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I hear conflicting views on BME major job outlooks

  1. Oct 18, 2015 #1
    I currently am a freshman at Rutgers and want to pursue an undergrad BME degree. From a handful of people I hear that the job outlook in the medical devices/BME field is better for ME and EE because their curriculums and skill sets are more established/ better than those of BME. From others, I hear the industry is booming. What is the actual state of the field and how do I get into it?
  2. jcsd
  3. Oct 19, 2015 #2


    Staff: Mentor

    The only thing I've heard is that some employers aren't familiar with the degree BME. They feel a BME is half biologist and half engineer whereas they are looking for a whole biologist or a whole engineer.

    REDDIT has a discussion by other BME graduates that is somewhat negative but points to the fact that internships really help and that you may not in fact get a BME related job when you graduate. However this is conjectural, perhaps you can have a serious talk with your professors abou treal jb prospects and what you can do to enhance your chances of landing a job.


    There is also the BME professional society that may have better connections to look into:

  4. Oct 19, 2015 #3


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    Gold Member

    jedishrfu hit the nail on the head. I would slightly modify the state to say BME can be 1/2 biology, 1/4 mechanical engineering, 1/4 electrical engineering.

    When I was in undergrad I noticed that many BMEs for their senior projects did pure EE or pure ME projects (where the application was medical). But the complexity of the projects what a junior or sophomore level for the EE/ME discipline due to the fact that the BME background was so broad.

    I would recommend specializing (concentrating your electives), or going on to get a masters degree. Practical experience (read internship) will help as well.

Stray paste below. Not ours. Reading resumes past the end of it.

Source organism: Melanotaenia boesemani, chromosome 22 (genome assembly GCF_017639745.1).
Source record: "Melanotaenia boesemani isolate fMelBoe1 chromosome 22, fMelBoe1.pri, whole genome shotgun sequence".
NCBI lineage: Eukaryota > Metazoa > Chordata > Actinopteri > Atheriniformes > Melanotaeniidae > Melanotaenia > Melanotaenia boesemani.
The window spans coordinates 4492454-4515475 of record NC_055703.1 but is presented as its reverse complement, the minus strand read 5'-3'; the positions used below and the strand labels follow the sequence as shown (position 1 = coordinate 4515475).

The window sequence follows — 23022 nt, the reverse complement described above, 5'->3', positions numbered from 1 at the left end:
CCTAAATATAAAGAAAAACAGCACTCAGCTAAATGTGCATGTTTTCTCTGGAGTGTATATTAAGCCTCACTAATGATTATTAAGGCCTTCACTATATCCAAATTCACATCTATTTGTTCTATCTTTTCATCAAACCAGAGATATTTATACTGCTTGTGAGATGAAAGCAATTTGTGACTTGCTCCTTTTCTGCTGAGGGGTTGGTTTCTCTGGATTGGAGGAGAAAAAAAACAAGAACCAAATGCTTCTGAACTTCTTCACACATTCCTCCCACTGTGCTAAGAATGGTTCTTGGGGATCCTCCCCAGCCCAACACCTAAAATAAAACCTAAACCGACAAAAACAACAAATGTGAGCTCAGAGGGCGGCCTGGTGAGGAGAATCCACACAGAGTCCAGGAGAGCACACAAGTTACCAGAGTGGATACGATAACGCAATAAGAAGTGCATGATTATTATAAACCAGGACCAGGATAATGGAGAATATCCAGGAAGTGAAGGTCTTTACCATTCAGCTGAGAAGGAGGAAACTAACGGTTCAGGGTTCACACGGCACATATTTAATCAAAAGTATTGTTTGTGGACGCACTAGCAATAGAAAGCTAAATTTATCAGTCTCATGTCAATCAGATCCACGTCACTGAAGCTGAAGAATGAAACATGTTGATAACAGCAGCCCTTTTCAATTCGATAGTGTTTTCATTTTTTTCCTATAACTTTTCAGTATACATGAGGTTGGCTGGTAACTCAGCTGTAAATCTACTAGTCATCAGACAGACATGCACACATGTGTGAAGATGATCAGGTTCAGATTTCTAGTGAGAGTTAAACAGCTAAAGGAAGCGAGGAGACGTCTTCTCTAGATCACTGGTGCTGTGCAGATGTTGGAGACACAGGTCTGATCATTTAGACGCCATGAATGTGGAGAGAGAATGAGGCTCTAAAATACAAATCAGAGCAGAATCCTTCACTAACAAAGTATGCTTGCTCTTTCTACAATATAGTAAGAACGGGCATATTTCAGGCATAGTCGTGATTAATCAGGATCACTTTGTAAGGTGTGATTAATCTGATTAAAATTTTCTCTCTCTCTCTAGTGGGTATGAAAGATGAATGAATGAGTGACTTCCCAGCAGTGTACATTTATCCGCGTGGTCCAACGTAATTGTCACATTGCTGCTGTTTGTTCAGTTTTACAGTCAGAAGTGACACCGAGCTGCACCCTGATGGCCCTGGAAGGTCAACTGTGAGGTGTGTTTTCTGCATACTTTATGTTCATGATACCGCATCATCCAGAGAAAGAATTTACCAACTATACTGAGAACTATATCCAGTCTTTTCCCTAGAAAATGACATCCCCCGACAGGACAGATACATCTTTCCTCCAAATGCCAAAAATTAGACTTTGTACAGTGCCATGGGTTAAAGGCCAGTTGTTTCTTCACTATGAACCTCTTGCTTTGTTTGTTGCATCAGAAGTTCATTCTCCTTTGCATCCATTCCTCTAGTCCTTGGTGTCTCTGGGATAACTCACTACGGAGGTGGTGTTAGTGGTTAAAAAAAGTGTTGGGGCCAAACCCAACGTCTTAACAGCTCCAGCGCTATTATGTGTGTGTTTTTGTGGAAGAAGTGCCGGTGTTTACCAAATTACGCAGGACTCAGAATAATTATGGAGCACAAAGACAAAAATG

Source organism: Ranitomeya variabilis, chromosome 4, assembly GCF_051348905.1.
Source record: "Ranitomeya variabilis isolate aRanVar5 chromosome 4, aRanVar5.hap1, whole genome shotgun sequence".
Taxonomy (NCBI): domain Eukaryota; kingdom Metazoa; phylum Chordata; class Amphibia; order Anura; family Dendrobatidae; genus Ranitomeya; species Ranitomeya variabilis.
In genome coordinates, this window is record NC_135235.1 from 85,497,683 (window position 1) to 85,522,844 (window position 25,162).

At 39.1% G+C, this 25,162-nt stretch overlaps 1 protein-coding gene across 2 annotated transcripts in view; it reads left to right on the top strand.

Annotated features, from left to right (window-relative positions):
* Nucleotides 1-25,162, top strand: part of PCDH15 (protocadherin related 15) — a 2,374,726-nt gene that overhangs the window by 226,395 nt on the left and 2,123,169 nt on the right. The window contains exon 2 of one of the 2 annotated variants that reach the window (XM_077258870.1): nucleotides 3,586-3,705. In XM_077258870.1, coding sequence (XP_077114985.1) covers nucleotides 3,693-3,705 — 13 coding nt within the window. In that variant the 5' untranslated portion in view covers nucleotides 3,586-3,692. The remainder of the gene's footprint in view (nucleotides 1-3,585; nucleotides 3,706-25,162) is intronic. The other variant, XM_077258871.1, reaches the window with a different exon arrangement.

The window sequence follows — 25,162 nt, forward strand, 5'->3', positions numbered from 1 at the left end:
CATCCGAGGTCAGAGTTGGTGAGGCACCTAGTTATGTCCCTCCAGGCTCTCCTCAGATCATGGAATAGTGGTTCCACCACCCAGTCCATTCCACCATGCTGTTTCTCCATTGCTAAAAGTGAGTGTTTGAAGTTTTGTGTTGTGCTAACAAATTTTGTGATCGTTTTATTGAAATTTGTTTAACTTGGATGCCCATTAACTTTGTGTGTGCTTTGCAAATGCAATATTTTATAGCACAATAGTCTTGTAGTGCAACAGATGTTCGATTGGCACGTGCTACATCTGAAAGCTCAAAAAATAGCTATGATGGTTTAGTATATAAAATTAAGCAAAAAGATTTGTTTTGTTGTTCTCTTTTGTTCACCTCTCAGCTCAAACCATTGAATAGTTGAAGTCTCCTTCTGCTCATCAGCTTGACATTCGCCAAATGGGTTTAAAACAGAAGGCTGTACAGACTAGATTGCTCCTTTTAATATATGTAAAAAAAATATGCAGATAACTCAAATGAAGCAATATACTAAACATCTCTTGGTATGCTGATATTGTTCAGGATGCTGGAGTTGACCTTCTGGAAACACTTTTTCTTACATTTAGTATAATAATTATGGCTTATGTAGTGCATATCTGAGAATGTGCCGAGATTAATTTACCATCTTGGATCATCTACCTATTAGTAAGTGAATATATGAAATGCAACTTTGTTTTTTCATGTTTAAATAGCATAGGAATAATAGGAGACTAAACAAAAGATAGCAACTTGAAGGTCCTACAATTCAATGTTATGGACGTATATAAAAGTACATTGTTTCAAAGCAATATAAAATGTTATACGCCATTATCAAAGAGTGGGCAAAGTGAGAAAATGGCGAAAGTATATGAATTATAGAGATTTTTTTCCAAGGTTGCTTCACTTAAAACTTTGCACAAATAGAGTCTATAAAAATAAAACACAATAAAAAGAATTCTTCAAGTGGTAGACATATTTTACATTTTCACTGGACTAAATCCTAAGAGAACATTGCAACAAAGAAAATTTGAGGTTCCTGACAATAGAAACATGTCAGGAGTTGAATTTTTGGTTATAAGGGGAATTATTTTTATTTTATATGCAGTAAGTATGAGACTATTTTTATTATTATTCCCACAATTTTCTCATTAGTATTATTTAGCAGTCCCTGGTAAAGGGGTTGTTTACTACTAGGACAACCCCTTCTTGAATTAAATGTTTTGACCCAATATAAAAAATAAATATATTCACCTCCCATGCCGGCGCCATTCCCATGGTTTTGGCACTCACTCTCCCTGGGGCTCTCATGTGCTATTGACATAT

5. Oct 23, 2015 #4
    I interview and hire BMEs, so here is my take. BME programs seem to be maturing. You used to find programs that didn't seem to know what they were really about, but I see less and less of that every year. An example of a BioMed program I think is pretty good is Georgia Tech's. It is absolutely true that you have some flexibility in these programs, with some students doing more ME stuff, and some students doing more EE stuff. It is good advice to focus on what you find most interesting or would like to do as a career, most of the time you won't be able to get sufficient technical depth in both the ME side and the EE side of BioMed at the simultaneously.

    Something that I would disagree with donpacino is that BioMed senior projects are not less complex than EE/ME projects in a well-run program. The complexity is simply in a different field, typically things like design control for medical devices, intellectual property, or the interaction between the design and the human body. You wouldn't believe how complex something with no moving parts can be when it is an implantable medical device.

    donpacino's advice about internships is spot on. If you are interested in the medical field [which would be what a BioMed degree indicates], then relevant internships in the field are important both to expand your skills and network, and to help sell yourself to potential employers. A degree in BioMedical Engineering is becoming a good way to do what I do, but it is definitely not the only way to enter this field.

    Having looked at that reddit thread, I think it is worth noting that medical device companies do hire BMEs with undergrad degrees, that you don't necessarily need a graduate degree to enter the medical device field, and that posting represents the experience of only a few. Masters degrees can be useful tools in the job market, but they are neither guarantees of your marketability, nor necessarily a good investment of time or money for everyone. Unfortunately, it is very, very hard to generalize here.
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